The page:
October 14th 2017
Emmanuel School is a small primary school in Mae La refugee camp. The camp which has a population of 38,559 (August 2016 figure) is the largest of nine camps strung along the Thai-Burma border. It is about 40 km from the town of Mae Sot on the Thai side of the “Friendship Bridge” over the river from Burma/Myanmar.
The school is nominally Anglican, but is open to children of all religions and includes Christians, Buddhists, Muslims and Animists. It originally became crucial to integrating new, often traumatised, arrivals from the war zones on the other side of the border. For some of these “internally displaced persons”, this was their first experience of formal education, something prized by the Karen. The school grew from a Sunday school attached to Emmanuel Church, into a primary school to accommodate the overflow from existing camp schools of the new arrivals. This was at a time of an escalation of the civil war within Karen State. Since January 2012 peace negotiations with the Burma Army have been ongoing. With the NLD’s landslide victory of 2015 and the recent “Panglong” conference there is hope of peace and a federal government. However despite these hopes, fighting recently broke out back home in Karen State between the Burma Frontier Guard Force and the Democratic Karen Buddhist Army in September 2016 and many civilians fled.
Over the years security has become tighter; leaving the camp is strictly forbidden, visiting difficult and rations have been cut. A teacher at the school wrote “Living inside the camp is like house prison for me and I would like to be free.” The people in Mae La camp live with the insecurity of impending forced repatriation hanging over their heads; knowing that they are not wanted in Thailand. Home may not be safe yet due to landmines. The land they farmed may have been taken over by the Burma Army. Refugees await the outcome of the NLD’s triumph in the elections and political dialogue, hoping conditions back in Karen State will improve. A small first group of 38 refugees were officially resettled in Karen State recently with full co operation between the UN, the new NLD government and the Thai government. Perhaps a small beginning.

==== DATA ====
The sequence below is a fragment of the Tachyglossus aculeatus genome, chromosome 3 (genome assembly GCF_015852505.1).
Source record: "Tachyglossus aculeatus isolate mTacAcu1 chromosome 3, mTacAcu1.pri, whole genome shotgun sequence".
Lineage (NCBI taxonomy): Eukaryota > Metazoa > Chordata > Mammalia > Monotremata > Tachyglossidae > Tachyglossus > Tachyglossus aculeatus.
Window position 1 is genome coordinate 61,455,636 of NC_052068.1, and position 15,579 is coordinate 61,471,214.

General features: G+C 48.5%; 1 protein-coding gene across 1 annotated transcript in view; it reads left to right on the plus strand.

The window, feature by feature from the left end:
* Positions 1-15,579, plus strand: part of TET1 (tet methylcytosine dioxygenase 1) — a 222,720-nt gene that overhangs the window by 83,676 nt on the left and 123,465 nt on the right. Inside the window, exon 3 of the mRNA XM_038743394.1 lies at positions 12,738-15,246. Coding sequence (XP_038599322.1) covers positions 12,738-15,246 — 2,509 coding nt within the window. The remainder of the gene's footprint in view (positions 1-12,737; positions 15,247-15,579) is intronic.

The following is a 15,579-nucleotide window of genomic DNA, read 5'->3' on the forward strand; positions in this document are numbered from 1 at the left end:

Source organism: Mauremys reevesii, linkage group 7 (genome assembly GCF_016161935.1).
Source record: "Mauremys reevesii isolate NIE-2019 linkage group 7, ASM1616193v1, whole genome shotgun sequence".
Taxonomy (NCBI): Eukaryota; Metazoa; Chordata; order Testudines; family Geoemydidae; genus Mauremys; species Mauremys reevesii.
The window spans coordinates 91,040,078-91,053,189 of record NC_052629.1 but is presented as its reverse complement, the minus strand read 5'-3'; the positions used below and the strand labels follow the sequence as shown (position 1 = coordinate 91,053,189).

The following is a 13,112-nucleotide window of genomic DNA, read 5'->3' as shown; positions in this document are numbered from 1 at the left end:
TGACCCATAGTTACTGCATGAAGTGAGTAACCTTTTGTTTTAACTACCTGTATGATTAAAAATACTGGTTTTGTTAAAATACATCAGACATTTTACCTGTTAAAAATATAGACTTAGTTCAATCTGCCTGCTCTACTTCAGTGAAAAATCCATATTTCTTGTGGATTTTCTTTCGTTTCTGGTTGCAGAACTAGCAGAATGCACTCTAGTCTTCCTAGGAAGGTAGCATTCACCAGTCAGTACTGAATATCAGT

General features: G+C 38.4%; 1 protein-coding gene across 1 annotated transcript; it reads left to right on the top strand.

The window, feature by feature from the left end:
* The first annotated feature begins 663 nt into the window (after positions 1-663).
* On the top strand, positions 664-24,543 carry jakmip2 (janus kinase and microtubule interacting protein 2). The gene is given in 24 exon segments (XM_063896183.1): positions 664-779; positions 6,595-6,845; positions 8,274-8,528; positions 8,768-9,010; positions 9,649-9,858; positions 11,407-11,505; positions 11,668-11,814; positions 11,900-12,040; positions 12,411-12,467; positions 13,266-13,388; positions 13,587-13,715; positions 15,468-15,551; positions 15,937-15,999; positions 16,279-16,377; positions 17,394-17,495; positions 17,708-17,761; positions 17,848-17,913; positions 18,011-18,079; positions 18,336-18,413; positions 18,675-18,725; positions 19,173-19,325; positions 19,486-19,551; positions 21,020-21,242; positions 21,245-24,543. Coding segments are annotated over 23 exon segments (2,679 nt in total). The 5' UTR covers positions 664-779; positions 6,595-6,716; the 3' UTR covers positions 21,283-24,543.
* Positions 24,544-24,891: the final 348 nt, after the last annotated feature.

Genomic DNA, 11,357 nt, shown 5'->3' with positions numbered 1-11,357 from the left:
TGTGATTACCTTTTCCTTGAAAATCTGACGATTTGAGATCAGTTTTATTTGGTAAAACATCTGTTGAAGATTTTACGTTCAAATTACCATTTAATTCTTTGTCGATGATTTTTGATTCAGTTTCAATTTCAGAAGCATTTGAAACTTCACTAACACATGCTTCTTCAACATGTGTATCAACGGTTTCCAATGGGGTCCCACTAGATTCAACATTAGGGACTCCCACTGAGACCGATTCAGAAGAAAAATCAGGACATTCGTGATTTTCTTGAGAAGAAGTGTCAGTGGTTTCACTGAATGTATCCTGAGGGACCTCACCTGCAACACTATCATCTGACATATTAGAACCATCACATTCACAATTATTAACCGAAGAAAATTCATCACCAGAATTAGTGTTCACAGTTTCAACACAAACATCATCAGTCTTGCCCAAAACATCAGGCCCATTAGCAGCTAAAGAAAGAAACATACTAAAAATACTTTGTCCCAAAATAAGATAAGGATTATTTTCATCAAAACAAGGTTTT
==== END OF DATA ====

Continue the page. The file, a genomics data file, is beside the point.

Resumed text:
Despite this atmosphere of political turmoil Emmanuel School continues to have a name for excellence and peace in Mae La. Some children walk an hour and a half each day to get to the school from other sections of the vast camp and the school is now bursting at the seams with 177 pupils. Exam results have been excellent; exams are set externally by the Karen Refugee Education board, and Emmanuel School children scored very highly. There is a thriving parent-teacher organisation.
H4FA has supported Emmanuel School since it was founded in 2002. The next door Church is a simple bamboo frame with roof shingles made of leaves. Church and school stand on a hill half a mile from the main gate of the camp. We have helped the school to build more robustly against the rainy season and the searing heat that follows it; an additional classroom was created last year and further structural improvements followed in 2015/16. Following strong winds and heavy rain that caused damage, we financed a new roof for the main classrooms. This reduced the sound of heavy rain and kept students and teachers cooler in the hot season.
Currently there are nine teachers, all of whom have received extra training through Save the Children and have at least five years experience. Over the last four years a new headmistress has made changes to the curriculum and teaching methods are now based on current teaching practices. The children have a much wider range of subjects including art, handicrafts, gardening, music and dance. This is in addition to the basic subjects of Karen, English, Burmese, Maths, Geography, Religious knowledge and Hygiene. Emmanuel School has an enthusiastic and successful football team and H4FA has provided the team with team colours and the cost of entering the football competition in the camp. Because there have been ration cuts in the camp H4FA has encouraged the school to provide healthy snacks for the children and occasional meals.